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Tokyo Olympics: Light at the end of the tunnel or a global folly?

T

he Japanese artist Tanaka Tatsuya photographs things in miniature, for Tokyo 2020 using face masks to recapture key Olympic events.

A blue face covering is the backdrop for five swimmers lined up at a makeshift pool, a green one akin to the startline of a 100m race.

His artwork is the perfect precursor to an Olympics which will indelibly be the Covid Games whether the IOC like it or not.

From the moment they were postponed by a year, IOC president Thomas Bach spoke of them acting as the light at the end of the tunnel. For the people of Tokyo, a city already in a state of emergency over rising Covid cases, the fear is it will only plunge it into darker times when the show is over.

This is a city and nation far from in thrall with the Games. Downtown Tokyo is virtually dead with officer workers consigned to their homes or else residents having packed up and left the city before 80,000 foreigners were flown in.

The fragile hope for everyone from residents to officials and the athletes is that it is the sport rather than Covid that captures the headlines in the coming weeks.

It has long seemed the ultimate global folly for athletes, team officials and media from 205 countries to converge on a single city in the midst of a pandemic not under control in Japan nor in the vast majority of the countries taking part.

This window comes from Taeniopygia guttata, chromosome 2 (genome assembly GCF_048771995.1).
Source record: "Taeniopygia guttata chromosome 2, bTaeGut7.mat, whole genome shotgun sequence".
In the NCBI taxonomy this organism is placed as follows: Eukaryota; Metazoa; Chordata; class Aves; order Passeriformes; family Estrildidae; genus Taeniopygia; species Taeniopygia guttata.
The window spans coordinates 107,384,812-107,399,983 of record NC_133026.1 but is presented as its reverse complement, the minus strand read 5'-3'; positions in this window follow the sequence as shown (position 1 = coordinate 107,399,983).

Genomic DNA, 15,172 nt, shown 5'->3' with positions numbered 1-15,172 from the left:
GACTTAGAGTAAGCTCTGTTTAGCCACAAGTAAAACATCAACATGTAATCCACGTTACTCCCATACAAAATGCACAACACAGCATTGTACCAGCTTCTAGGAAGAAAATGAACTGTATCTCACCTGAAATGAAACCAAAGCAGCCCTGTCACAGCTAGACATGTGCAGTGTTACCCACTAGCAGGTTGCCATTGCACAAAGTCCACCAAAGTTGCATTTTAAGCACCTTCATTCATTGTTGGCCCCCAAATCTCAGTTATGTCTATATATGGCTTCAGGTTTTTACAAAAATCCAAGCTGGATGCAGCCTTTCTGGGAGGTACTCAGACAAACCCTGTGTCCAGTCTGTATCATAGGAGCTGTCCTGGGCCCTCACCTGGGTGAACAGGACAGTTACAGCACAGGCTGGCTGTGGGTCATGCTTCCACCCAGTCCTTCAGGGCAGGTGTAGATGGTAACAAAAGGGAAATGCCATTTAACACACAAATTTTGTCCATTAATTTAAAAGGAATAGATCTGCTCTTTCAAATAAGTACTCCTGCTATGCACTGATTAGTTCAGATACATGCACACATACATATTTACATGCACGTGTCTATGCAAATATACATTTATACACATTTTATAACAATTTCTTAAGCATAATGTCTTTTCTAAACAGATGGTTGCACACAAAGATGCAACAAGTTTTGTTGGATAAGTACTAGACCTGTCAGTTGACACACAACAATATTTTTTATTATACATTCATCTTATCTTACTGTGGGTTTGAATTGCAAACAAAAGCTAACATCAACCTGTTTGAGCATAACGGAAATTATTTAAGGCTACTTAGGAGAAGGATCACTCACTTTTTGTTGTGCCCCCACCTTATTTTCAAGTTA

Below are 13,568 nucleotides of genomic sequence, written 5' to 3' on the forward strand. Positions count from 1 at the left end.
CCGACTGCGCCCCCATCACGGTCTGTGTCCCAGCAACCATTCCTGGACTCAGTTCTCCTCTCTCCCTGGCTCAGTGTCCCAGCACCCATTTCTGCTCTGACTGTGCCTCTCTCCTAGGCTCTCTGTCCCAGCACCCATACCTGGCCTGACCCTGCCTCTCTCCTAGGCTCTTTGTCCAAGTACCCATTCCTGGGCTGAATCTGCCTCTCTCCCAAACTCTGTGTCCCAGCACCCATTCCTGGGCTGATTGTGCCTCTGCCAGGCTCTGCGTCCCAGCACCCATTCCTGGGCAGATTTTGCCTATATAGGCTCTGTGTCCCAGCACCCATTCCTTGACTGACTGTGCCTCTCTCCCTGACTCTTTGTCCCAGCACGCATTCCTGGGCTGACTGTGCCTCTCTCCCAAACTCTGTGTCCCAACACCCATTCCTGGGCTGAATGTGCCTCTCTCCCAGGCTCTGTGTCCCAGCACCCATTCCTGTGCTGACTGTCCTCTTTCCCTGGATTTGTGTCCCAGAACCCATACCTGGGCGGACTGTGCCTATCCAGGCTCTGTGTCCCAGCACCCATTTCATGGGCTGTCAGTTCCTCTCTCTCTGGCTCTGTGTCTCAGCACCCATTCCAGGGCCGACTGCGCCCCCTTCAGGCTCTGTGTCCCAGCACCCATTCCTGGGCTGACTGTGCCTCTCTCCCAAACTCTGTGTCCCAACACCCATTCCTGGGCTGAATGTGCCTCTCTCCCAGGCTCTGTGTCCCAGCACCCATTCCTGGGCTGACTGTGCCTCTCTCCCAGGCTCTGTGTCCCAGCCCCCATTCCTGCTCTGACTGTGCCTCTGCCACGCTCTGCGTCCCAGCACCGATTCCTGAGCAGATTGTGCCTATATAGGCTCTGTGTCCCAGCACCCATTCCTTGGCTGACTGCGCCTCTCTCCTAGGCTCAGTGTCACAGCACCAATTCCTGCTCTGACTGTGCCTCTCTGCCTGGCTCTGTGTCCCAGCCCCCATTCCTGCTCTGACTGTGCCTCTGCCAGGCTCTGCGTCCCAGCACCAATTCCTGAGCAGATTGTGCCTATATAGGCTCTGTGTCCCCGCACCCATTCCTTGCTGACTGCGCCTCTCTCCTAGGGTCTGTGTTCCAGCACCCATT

And yet it became apparent long ago that there is too much money – billions have been spent on the Games – and pride at stake for it not to go ahead over the course of the next two-and-a-half weeks.

The Olympics are no stranger to controversy and tragedy from Mexico in 1968 where 200 protestors were killed to the Israeli team members taken hostage and killed in Munich four years later.

And yet its latest inception is a Games like no other, although the purpose from a purely sporting sense is still the same.

There is still the chance to turn relative nobodies into household names overnight, for people back in the UK to suddenly become experts in the nuances of taekwondo or talk over the intricacies of the 10m platform synchro diving.

Other worldly performances can be expected from Adam Peaty on the opening weekend in the pool to the athletics track next week where a litany of world records could be broken thanks to the sport’s new super shoes, another controversial sideshow.

Organisers are craving some positivity. Friday’s opening ceremony has been doused in scandal in the past days, one of its composers stepping back from his role after an article resurfaced in which he admitted to bullying classmates with learning disabilities in quite horrible and graphic fashion.

And then the event’s artistic director was hit with the axe from the ceremony when focus turned to an old comedy sketch of his about the Holocaust.

Olympic athletes like to talk about sacrifices, but the extent of the sacrifice Tokyo has made – against much of its residents’ will – won’t be known for weeks, even months. There is even the spectre of the birth of an Olympic variant of a virus that has decimated the world.

The great shame is inside the venues there will be no spectators and, as a result, Japan are unable to show quite how great a host they could have been as with the 2019 Rugby World Cup.

And yet the message, as has always been the case ahead of the opening week, remains the same… let the Games begin. They desperately need to.

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